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I was wondering... A conventional ICE car can mix in heater core diverted air in order to obtain a desired automatic temperature in the cabin. But how does the auto-A/C function work on the Volt (assuming the ICE isn't running)? Surely it doesn't use the resistance heater. Is the electric A/C truly a variable output system?
 

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The AC system in volt is electrically driven and variable, from about 500W up to 3000W (? IIRC).
It will also just shut off and cycle as required.
 

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The Volt and most hybrids have the A/C compressor decoupled from the gas engine (which will not be running all the time), and most are powered from the traction battery directly through a temperature controlled relay or the system controller. Open the hood of the Volt or any hybrid (domestic or imported) and you will see a set of orange cables going to the compressor. That is the clue that it is powere by a much higher DC voltage than 12 VDC.

And you may now notice that hybrids have very little or no accessories powered by the engine crankshaft anymore and may have no belts. The ICE will disappear soon, as BEVs take over the ICEVs, and every EV will have the same accessories but electrically powered.
 

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But how does the auto-A/C function work on the Volt (assuming the ICE isn't running)? Surely it doesn't use the resistance heater. Is the electric A/C truly a variable output system?
As others have said, AC is fully electric and will cycle on/off as needed. Love it!!

The Volt does use electric resistance heat when the ICE isn't running and you need heat. Engine Running Due to Temperature (ERDTT) will kick in to run the engine to generate heat when it gets really cold - but that is a much debated "feature" around these parts. The will use the A/C to pull moisture out when the heater is running, but no heater use when you need cooling.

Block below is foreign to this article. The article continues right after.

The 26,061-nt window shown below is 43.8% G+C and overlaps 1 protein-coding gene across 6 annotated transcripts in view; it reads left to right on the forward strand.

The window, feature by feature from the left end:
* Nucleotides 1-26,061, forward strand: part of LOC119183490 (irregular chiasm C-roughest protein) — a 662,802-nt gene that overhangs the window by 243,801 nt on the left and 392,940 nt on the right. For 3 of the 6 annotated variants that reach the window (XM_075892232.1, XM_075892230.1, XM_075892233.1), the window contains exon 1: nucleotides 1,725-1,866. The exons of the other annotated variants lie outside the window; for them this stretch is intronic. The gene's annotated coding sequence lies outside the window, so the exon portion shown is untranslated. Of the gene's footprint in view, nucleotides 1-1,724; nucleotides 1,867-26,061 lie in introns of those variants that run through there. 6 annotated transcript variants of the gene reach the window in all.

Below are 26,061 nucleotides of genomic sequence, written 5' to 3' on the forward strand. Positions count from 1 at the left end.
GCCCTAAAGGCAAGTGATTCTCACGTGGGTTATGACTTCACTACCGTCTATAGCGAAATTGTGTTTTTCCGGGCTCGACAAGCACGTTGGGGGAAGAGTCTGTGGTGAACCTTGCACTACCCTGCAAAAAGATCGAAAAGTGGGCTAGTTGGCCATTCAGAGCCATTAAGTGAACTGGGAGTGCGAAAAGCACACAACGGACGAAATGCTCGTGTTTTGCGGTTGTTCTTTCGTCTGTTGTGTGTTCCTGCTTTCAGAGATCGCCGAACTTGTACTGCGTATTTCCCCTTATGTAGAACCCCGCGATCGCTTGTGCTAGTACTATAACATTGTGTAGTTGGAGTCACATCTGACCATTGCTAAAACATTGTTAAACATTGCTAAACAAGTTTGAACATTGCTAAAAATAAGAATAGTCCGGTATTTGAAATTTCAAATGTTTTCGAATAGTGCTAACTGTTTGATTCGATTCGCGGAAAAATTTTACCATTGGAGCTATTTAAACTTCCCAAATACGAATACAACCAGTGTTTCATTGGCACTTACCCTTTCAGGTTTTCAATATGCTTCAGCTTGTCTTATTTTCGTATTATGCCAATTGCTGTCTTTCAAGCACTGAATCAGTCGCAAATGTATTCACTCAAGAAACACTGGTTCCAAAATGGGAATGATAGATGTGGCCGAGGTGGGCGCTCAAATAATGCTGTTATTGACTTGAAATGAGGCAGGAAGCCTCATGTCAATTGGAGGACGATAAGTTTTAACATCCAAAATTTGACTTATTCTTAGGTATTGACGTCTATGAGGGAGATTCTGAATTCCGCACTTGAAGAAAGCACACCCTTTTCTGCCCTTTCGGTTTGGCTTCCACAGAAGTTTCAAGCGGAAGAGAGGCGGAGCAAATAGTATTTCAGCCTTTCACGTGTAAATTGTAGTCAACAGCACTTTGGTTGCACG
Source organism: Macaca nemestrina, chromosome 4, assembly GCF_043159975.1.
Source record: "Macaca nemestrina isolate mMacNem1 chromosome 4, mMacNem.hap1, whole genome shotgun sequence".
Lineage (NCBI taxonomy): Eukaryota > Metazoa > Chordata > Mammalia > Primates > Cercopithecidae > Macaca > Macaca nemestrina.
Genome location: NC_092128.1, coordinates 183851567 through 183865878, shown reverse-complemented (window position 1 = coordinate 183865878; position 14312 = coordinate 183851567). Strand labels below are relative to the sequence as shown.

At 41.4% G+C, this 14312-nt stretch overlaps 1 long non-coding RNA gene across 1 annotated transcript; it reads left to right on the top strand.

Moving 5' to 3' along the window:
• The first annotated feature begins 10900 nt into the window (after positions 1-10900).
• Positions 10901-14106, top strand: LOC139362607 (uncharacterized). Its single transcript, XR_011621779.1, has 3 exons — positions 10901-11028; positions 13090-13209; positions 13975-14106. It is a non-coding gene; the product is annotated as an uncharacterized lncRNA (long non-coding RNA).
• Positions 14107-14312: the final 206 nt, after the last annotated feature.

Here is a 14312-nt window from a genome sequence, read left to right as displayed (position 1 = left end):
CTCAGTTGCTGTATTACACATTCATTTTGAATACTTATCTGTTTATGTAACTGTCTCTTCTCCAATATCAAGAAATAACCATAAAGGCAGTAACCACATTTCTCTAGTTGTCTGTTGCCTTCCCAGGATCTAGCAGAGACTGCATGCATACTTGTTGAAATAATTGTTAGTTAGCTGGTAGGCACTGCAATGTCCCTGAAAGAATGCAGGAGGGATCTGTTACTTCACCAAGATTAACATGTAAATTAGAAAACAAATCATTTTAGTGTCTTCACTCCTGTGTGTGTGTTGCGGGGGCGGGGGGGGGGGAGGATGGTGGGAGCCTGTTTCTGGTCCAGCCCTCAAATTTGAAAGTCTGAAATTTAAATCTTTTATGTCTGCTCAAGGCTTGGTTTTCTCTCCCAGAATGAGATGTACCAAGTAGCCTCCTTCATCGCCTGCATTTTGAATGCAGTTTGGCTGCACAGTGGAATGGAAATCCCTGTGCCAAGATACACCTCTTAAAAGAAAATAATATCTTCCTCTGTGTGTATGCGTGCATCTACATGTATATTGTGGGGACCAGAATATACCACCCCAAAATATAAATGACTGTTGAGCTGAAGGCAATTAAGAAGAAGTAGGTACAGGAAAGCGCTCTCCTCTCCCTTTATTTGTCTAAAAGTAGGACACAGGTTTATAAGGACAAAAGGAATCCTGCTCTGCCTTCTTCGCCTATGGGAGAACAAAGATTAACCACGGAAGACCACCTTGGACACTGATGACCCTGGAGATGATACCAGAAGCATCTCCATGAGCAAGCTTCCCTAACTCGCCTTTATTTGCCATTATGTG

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I was wondering... A conventional ICE car can mix in heater core diverted air in order to obtain a desired automatic temperature in the cabin. But how does the auto-A/C function work on the Volt (assuming the ICE isn't running)? Surely it doesn't use the resistance heater. Is the electric A/C truly a variable output system?
It works the same as your home A/C System. It cycles the A/C on and off as needed.
 

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It works the same as your home A/C System. It cycles the A/C on and off as needed.
Plus resistance heat if needed. The A/C is not a heat pump.
 

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If you have auto-defog set, it will use heat in the summer.
I have never noticed the resistance heat being used to defog in the summer. Only de-humidified A/C air. And there is usually plenty of warmer air available from outside the car.
 

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Plus resistance heat if needed. The A/C is not a heat pump.
Your comment made me wonder... In most cars defogging is accomplished by first passing the air through the A/C evaporator. This cools the air, of course, and since cool air won't hold as much water vapour it condenses out (which is why you see water condensing on the outside of a cool glass).